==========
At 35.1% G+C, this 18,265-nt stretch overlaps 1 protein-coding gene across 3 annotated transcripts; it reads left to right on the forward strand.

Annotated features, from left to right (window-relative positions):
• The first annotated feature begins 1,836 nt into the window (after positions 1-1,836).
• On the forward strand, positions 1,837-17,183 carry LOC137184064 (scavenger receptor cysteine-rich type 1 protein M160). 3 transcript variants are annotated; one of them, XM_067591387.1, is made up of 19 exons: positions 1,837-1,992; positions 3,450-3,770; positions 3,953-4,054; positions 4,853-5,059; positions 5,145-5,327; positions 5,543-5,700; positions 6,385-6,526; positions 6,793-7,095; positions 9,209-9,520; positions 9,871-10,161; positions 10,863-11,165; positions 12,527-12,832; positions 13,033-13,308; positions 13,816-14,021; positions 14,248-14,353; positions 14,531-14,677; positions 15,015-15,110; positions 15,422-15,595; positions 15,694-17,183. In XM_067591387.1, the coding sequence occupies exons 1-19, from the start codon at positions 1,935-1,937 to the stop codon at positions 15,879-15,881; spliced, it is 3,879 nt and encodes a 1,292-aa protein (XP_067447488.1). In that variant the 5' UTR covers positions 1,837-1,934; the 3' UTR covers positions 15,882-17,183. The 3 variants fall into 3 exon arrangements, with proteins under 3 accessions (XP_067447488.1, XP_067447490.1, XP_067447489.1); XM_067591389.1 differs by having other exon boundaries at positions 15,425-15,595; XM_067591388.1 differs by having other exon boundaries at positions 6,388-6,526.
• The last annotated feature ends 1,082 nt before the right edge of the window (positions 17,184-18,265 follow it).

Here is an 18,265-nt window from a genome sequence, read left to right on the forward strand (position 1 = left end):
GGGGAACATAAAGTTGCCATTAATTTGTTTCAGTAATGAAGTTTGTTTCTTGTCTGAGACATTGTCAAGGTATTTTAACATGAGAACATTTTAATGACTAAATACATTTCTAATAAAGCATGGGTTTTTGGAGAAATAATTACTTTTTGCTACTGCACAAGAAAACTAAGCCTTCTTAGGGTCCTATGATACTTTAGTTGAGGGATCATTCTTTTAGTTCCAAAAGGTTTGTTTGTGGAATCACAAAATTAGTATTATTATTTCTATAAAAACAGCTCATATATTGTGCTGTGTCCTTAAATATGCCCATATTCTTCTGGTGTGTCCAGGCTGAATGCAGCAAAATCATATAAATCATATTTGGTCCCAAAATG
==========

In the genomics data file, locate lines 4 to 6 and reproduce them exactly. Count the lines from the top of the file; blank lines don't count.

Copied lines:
• On the forward strand, positions 1,837-17,183 carry LOC137184064 (scavenger receptor cysteine-rich type 1 protein M160). 3 transcript variants are annotated; one of them, XM_067591387.1, is made up of 19 exons: positions 1,837-1,992; positions 3,450-3,770; positions 3,953-4,054; positions 4,853-5,059; positions 5,145-5,327; positions 5,543-5,700; positions 6,385-6,526; positions 6,793-7,095; positions 9,209-9,520; positions 9,871-10,161; positions 10,863-11,165; positions 12,527-12,832; positions 13,033-13,308; positions 13,816-14,021; positions 14,248-14,353; positions 14,531-14,677; positions 15,015-15,110; positions 15,422-15,595; positions 15,694-17,183. In XM_067591387.1, the coding sequence occupies exons 1-19, from the start codon at positions 1,935-1,937 to the stop codon at positions 15,879-15,881; spliced, it is 3,879 nt and encodes a 1,292-aa protein (XP_067447488.1). In that variant the 5' UTR covers positions 1,837-1,934; the 3' UTR covers positions 15,882-17,183. The 3 variants fall into 3 exon arrangements, with proteins under 3 accessions (XP_067447488.1, XP_067447490.1, XP_067447489.1); XM_067591389.1 differs by having other exon boundaries at positions 15,425-15,595; XM_067591388.1 differs by having other exon boundaries at positions 6,388-6,526.
• The last annotated feature ends 1,082 nt before the right edge of the window (positions 17,184-18,265 follow it).

Here is an 18,265-nt window from a genome sequence, read left to right on the forward strand (position 1 = left end):